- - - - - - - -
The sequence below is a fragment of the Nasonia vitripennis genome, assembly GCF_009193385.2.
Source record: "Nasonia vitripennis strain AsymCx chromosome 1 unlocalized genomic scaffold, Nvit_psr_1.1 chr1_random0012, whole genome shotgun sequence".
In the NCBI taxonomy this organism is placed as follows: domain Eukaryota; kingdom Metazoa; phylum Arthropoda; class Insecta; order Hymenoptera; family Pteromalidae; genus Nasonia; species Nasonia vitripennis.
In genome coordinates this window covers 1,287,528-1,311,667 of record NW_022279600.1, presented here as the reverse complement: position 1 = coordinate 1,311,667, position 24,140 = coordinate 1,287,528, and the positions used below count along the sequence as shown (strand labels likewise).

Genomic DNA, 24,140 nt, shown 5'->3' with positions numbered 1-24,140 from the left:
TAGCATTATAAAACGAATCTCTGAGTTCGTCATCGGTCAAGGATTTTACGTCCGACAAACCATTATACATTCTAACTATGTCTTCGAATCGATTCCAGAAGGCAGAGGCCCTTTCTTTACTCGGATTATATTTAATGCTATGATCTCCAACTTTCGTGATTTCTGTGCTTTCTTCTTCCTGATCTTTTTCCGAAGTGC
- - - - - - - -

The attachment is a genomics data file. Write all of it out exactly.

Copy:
The sequence below is a fragment of the Nasonia vitripennis genome, assembly GCF_009193385.2.
Source record: "Nasonia vitripennis strain AsymCx chromosome 1 unlocalized genomic scaffold, Nvit_psr_1.1 chr1_random0012, whole genome shotgun sequence".
In the NCBI taxonomy this organism is placed as follows: domain Eukaryota; kingdom Metazoa; phylum Arthropoda; class Insecta; order Hymenoptera; family Pteromalidae; genus Nasonia; species Nasonia vitripennis.
In genome coordinates this window covers 1,287,528-1,311,667 of record NW_022279600.1, presented here as the reverse complement: position 1 = coordinate 1,311,667, position 24,140 = coordinate 1,287,528, and the positions used below count along the sequence as shown (strand labels likewise).

Genomic DNA, 24,140 nt, shown 5'->3' with positions numbered 1-24,140 from the left:
TAGCATTATAAAACGAATCTCTGAGTTCGTCATCGGTCAAGGATTTTACGTCCGACAAACCATTATACATTCTAACTATGTCTTCGAATCGATTCCAGAAGGCAGAGGCCCTTTCTTTACTCGGATTATATTTAATGCTATGATCTCCAACTTTCGTGATTTCTGTGCTTTCTTCTTCCTGATCTTTTTCCGAAGTGC